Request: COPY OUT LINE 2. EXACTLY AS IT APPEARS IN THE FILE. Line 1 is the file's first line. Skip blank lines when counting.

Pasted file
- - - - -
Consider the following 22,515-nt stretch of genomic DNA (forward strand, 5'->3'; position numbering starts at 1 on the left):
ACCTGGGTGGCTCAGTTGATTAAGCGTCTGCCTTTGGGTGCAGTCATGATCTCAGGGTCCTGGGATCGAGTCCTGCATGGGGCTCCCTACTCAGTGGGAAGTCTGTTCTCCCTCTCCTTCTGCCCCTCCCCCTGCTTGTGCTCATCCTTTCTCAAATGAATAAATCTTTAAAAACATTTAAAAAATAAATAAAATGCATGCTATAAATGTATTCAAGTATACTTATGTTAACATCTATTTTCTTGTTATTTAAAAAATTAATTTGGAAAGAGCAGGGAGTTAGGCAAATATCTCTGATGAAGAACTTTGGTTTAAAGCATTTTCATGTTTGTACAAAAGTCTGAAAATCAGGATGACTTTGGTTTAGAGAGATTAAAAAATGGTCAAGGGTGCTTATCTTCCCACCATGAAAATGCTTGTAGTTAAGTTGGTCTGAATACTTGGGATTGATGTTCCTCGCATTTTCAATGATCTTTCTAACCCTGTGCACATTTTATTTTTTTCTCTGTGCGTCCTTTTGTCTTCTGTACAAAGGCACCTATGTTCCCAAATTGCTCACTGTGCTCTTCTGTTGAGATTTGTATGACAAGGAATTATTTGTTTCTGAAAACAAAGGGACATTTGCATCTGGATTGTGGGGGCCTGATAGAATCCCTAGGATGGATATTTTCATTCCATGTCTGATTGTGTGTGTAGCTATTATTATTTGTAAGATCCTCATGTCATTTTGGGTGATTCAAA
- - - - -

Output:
ACCTGGGTGGCTCAGTTGATTAAGCGTCTGCCTTTGGGTGCAGTCATGATCTCAGGGTCCTGGGATCGAGTCCTGCATGGGGCTCCCTACTCAGTGGGAAGTCTGTTCTCCCTCTCCTTCTGCCCCTCCCCCTGCTTGTGCTCATCCTTTCTCAAATGAATAAATCTTTAAAAACATTTAAAAAATAAATAAAATGCATGCTATAAATGTATTCAAGTATACTTATGTTAACATCTATTTTCTTGTTATTTAAAAAATTAATTTGGAAAGAGCAGGGAGTTAGGCAAATATCTCTGATGAAGAACTTTGGTTTAAAGCATTTTCATGTTTGTACAAAAGTCTGAAAATCAGGATGACTTTGGTTTAGAGAGATTAAAAAATGGTCAAGGGTGCTTATCTTCCCACCATGAAAATGCTTGTAGTTAAGTTGGTCTGAATACTTGGGATTGATGTTCCTCGCATTTTCAATGATCTTTCTAACCCTGTGCACATTTTATTTTTTTCTCTGTGCGTCCTTTTGTCTTCTGTACAAAGGCACCTATGTTCCCAAATTGCTCACTGTGCTCTTCTGTTGAGATTTGTATGACAAGGAATTATTTGTTTCTGAAAACAAAGGGACATTTGCATCTGGATTGTGGGGGCCTGATAGAATCCCTAGGATGGATATTTTCATTCCATGTCTGATTGTGTGTGTAGCTATTATTATTTGTAAGATCCTCATGTCATTTTGGGTGATTCAAA